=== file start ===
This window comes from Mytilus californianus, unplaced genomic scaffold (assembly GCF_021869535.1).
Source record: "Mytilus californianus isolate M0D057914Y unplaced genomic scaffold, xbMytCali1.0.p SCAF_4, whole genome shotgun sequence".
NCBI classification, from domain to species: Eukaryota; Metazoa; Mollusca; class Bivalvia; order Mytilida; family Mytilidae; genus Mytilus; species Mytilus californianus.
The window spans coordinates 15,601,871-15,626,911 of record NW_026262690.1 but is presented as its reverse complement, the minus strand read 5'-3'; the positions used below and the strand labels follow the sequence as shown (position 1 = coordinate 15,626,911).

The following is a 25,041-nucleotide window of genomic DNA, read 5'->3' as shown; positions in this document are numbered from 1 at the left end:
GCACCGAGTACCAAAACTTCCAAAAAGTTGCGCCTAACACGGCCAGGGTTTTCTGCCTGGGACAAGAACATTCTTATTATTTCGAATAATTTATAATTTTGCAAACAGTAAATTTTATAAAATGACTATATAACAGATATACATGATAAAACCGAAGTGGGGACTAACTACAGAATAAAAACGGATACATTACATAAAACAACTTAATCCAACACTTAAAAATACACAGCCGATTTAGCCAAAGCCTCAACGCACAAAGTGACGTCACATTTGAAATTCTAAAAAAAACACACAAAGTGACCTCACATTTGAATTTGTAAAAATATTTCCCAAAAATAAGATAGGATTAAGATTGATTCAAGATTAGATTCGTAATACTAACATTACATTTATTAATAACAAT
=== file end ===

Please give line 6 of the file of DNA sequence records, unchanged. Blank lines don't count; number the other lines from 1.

GCACCGAGTACCAAAACTTCCAAAAAGTTGCGCCTAACACGGCCAGGGTTTTCTGCCTGGGACAAGAACATTCTTATTATTTCGAATAATTTATAATTTTGCAAACAGTAAATTTTATAAAATGACTATATAACAGATATACATGATAAAACCGAAGTGGGGACTAACTACAGAATAAAAACGGATACATTACATAAAACAACTTAATCCAACACTTAAAAATACACAGCCGATTTAGCCAAAGCCTCAACGCACAAAGTGACGTCACATTTGAAATTCTAAAAAAAACACACAAAGTGACCTCACATTTGAATTTGTAAAAATATTTCCCAAAAATAAGATAGGATTAAGATTGATTCAAGATTAGATTCGTAATACTAACATTACATTTATTAATAACAAT